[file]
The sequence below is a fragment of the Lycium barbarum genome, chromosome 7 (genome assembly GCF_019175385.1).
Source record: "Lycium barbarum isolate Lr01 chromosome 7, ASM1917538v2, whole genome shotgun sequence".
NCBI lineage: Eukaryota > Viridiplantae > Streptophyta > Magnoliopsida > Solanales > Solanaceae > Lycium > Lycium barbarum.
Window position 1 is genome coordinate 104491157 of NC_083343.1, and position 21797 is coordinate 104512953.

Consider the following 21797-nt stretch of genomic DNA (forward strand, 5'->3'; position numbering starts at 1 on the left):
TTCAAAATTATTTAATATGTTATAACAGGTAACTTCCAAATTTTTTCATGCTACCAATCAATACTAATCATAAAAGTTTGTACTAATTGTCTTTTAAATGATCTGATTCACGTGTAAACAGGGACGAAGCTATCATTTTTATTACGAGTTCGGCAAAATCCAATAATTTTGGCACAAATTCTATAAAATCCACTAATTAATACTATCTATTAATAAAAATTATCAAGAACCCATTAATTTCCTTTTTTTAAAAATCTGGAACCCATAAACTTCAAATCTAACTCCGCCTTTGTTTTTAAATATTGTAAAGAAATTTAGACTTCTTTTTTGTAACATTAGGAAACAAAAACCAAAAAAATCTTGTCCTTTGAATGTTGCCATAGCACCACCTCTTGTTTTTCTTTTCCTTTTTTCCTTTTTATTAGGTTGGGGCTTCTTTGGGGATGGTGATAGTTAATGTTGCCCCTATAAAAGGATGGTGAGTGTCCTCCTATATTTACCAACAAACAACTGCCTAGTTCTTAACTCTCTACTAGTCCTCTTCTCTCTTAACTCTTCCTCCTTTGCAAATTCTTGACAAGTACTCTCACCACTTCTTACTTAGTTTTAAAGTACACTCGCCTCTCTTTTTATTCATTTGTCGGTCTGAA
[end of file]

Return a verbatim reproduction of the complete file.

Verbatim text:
The sequence below is a fragment of the Lycium barbarum genome, chromosome 7 (genome assembly GCF_019175385.1).
Source record: "Lycium barbarum isolate Lr01 chromosome 7, ASM1917538v2, whole genome shotgun sequence".
NCBI lineage: Eukaryota > Viridiplantae > Streptophyta > Magnoliopsida > Solanales > Solanaceae > Lycium > Lycium barbarum.
Window position 1 is genome coordinate 104491157 of NC_083343.1, and position 21797 is coordinate 104512953.

Consider the following 21797-nt stretch of genomic DNA (forward strand, 5'->3'; position numbering starts at 1 on the left):
TTCAAAATTATTTAATATGTTATAACAGGTAACTTCCAAATTTTTTCATGCTACCAATCAATACTAATCATAAAAGTTTGTACTAATTGTCTTTTAAATGATCTGATTCACGTGTAAACAGGGACGAAGCTATCATTTTTATTACGAGTTCGGCAAAATCCAATAATTTTGGCACAAATTCTATAAAATCCACTAATTAATACTATCTATTAATAAAAATTATCAAGAACCCATTAATTTCCTTTTTTTAAAAATCTGGAACCCATAAACTTCAAATCTAACTCCGCCTTTGTTTTTAAATATTGTAAAGAAATTTAGACTTCTTTTTTGTAACATTAGGAAACAAAAACCAAAAAAATCTTGTCCTTTGAATGTTGCCATAGCACCACCTCTTGTTTTTCTTTTCCTTTTTTCCTTTTTATTAGGTTGGGGCTTCTTTGGGGATGGTGATAGTTAATGTTGCCCCTATAAAAGGATGGTGAGTGTCCTCCTATATTTACCAACAAACAACTGCCTAGTTCTTAACTCTCTACTAGTCCTCTTCTCTCTTAACTCTTCCTCCTTTGCAAATTCTTGACAAGTACTCTCACCACTTCTTACTTAGTTTTAAAGTACACTCGCCTCTCTTTTTATTCATTTGTCGGTCTGAA